Posted on May 23, 2017 at 1:40 PM Comments comments (1)

10 Exercises To Do In the Pool 

Pool (aquatic) exercise provides many benefits, including an ideal environment to exercise throughout the year. The buoyancy of the water supports a portion of your body weight making it easier to move in the water and improve your flexibility. The water also provides resistance to movements, which helps to strengthen muscles. Pool exercises can also improve agility, balance, and cardiovascular fitness. Many types of conditions greatly benefit from pool exercise, including arthritis, fibromyalgia, back pain, joint replacements, neurological, and balance conditions. The pool environment also reduces the risk of falls when compared to exercise on land.

Preparing for the Pool

Before starting any pool exercise program, always check with your physical therapist or physician to make sure pool exercises are right for you. Here are some tips to get you started:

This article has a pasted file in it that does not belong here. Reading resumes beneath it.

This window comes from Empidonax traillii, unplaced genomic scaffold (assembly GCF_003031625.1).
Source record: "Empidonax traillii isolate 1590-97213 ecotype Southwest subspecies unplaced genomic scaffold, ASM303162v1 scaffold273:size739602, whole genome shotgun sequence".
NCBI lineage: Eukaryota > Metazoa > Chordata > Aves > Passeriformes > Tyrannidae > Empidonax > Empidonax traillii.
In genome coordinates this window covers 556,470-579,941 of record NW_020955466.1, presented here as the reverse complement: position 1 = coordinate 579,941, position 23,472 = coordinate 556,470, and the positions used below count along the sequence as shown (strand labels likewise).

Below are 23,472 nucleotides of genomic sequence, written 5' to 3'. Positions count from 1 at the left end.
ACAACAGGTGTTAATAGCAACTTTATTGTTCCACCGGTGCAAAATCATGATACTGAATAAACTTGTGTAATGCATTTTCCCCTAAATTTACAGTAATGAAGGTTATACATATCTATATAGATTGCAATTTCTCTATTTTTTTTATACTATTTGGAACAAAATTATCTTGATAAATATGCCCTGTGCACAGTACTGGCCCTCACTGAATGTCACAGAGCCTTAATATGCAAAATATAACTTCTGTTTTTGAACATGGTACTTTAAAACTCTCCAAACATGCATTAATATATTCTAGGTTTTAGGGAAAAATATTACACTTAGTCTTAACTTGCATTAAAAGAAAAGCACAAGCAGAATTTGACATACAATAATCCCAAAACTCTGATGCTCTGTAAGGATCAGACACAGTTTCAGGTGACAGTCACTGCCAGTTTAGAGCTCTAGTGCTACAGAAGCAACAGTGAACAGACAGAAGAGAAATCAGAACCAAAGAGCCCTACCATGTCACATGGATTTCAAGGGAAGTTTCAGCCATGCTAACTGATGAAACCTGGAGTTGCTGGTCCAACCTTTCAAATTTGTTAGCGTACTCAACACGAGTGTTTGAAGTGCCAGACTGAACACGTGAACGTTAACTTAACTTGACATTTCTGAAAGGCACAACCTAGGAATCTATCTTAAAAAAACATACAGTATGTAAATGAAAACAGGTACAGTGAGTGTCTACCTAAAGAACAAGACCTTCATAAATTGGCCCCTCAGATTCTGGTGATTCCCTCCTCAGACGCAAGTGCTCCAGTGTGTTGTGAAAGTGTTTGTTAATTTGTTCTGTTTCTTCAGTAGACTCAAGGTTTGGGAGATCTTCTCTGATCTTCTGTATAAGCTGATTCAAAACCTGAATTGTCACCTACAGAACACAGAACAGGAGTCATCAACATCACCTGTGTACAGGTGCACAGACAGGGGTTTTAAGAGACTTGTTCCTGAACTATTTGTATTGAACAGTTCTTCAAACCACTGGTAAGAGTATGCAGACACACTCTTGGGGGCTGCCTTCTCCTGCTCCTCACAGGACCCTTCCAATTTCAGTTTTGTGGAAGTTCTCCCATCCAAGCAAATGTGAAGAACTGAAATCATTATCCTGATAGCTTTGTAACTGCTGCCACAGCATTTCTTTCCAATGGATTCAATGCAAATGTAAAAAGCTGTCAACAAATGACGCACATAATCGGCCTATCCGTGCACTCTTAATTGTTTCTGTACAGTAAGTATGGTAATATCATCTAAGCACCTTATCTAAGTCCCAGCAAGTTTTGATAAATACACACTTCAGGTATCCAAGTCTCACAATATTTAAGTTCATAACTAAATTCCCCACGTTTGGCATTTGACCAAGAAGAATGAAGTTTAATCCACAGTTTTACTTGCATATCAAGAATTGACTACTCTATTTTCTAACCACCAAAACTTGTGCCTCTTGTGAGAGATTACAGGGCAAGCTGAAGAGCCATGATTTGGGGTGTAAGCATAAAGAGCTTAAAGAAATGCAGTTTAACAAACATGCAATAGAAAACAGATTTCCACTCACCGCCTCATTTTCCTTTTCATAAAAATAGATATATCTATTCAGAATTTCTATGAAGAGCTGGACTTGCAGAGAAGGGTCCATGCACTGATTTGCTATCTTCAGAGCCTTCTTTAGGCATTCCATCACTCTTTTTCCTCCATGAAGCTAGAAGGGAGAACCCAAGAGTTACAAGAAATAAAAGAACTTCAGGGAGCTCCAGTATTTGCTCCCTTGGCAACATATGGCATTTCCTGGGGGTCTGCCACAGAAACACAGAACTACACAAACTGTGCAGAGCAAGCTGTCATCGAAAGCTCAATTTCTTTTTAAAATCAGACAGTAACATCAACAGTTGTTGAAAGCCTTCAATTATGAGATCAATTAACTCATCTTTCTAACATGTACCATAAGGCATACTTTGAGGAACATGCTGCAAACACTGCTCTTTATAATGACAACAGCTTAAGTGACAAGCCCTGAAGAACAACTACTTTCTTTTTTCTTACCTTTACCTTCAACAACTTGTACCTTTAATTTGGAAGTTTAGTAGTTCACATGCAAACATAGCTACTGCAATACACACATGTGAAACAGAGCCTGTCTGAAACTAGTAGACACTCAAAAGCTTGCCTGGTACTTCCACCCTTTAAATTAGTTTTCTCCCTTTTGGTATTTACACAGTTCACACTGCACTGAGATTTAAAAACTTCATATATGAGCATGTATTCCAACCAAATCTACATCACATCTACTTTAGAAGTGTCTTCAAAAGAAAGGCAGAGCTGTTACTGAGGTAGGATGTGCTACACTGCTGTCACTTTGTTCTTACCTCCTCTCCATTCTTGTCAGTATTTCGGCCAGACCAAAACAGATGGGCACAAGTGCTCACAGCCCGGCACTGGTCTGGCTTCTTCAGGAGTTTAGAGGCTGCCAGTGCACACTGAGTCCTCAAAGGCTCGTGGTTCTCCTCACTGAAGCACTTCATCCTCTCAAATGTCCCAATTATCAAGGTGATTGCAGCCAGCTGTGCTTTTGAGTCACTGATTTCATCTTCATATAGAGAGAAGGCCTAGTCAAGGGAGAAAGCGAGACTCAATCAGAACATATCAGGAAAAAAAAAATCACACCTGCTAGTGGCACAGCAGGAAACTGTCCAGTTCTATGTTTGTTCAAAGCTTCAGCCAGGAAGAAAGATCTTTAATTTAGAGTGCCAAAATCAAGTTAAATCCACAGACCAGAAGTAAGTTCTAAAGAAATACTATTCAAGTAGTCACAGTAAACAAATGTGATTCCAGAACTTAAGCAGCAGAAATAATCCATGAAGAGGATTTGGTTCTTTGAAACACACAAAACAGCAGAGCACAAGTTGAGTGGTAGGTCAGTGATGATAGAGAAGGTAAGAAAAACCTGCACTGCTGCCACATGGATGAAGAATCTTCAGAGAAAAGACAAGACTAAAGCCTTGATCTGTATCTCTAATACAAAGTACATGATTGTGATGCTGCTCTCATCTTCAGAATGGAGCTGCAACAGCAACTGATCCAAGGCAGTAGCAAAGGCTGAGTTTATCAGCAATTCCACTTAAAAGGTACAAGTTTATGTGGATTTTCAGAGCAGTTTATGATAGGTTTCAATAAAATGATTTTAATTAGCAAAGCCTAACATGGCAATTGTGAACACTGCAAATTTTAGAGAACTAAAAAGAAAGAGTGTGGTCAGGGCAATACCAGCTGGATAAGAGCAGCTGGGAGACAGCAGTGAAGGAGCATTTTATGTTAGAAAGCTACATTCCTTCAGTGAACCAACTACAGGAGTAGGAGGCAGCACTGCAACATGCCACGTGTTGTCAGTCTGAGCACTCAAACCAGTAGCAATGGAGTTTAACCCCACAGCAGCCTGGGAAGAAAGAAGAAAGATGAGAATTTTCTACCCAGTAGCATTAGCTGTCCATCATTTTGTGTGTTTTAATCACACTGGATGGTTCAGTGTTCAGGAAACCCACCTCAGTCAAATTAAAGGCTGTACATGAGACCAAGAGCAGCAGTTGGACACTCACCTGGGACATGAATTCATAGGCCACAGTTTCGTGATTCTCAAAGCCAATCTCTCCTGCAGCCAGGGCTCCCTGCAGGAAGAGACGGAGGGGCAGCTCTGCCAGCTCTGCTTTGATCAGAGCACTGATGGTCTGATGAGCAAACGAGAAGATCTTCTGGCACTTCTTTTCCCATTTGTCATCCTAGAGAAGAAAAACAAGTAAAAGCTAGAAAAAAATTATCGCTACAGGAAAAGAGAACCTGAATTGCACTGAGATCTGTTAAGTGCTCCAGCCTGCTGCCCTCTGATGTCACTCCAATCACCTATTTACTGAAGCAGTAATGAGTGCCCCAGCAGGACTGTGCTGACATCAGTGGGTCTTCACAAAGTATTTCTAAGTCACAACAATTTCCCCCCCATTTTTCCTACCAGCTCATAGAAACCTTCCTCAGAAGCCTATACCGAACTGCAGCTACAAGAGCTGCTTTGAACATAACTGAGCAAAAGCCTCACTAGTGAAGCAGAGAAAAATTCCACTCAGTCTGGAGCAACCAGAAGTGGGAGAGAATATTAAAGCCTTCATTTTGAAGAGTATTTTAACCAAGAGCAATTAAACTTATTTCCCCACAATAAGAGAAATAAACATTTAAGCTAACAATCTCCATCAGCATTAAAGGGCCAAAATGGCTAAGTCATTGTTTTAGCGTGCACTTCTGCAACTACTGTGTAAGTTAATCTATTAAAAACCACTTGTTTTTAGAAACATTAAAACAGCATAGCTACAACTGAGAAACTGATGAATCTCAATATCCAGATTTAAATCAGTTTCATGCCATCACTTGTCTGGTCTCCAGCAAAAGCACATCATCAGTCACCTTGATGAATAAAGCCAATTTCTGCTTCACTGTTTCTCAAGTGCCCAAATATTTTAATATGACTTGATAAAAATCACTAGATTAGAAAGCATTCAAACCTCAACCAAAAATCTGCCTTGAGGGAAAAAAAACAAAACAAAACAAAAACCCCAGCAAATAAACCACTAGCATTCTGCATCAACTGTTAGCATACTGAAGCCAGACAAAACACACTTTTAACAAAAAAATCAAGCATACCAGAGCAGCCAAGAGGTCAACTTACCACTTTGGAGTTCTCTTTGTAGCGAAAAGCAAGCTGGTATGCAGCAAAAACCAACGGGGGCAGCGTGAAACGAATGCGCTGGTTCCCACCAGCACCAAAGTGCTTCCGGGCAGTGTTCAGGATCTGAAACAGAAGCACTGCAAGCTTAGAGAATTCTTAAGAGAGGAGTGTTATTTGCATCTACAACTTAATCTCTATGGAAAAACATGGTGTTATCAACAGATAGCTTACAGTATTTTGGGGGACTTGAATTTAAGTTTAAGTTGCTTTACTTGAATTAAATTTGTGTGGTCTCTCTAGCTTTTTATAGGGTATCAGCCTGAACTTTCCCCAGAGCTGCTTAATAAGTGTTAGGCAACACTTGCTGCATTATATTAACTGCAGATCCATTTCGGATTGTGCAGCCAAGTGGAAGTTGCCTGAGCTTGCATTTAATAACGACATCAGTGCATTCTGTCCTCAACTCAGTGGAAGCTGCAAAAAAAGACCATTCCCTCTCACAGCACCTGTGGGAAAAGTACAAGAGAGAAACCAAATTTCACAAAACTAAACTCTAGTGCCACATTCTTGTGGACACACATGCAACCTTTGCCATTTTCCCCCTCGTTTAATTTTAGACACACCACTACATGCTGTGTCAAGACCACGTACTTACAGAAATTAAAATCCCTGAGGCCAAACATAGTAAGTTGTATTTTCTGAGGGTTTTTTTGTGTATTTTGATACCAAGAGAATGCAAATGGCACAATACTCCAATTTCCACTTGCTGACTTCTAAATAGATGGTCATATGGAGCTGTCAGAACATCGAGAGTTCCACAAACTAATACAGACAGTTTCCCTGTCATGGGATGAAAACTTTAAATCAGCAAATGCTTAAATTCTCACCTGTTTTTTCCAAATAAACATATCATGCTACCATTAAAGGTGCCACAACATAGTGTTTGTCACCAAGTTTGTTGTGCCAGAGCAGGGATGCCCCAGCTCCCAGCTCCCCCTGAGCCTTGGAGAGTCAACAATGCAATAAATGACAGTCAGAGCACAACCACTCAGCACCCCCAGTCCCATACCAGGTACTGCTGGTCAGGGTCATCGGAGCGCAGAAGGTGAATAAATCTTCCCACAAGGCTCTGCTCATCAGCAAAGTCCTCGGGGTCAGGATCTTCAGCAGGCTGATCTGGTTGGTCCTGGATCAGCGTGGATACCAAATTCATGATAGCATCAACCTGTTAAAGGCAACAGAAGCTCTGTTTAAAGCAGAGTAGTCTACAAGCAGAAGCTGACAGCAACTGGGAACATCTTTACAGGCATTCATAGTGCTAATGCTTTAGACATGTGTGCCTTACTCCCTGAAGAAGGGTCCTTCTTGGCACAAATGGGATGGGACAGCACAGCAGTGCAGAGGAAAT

Water shoes will help to provide traction on the pool floor.

Water level can be waist or chest high.

Use a Styrofoam noodle or floatation belt/vest to keep you afloat in deeper water.

Slower movements in the water will provide less resistance than faster movements.

You can use webbed water gloves, Styrofoam weights, inflated balls, or kickboards for increased resistance.

Never push your body through pain during any exercise.

Although you will not notice that you sweat with pool exercises, it is still important to drink plenty of water.

10 Excellent Exercises for the Pool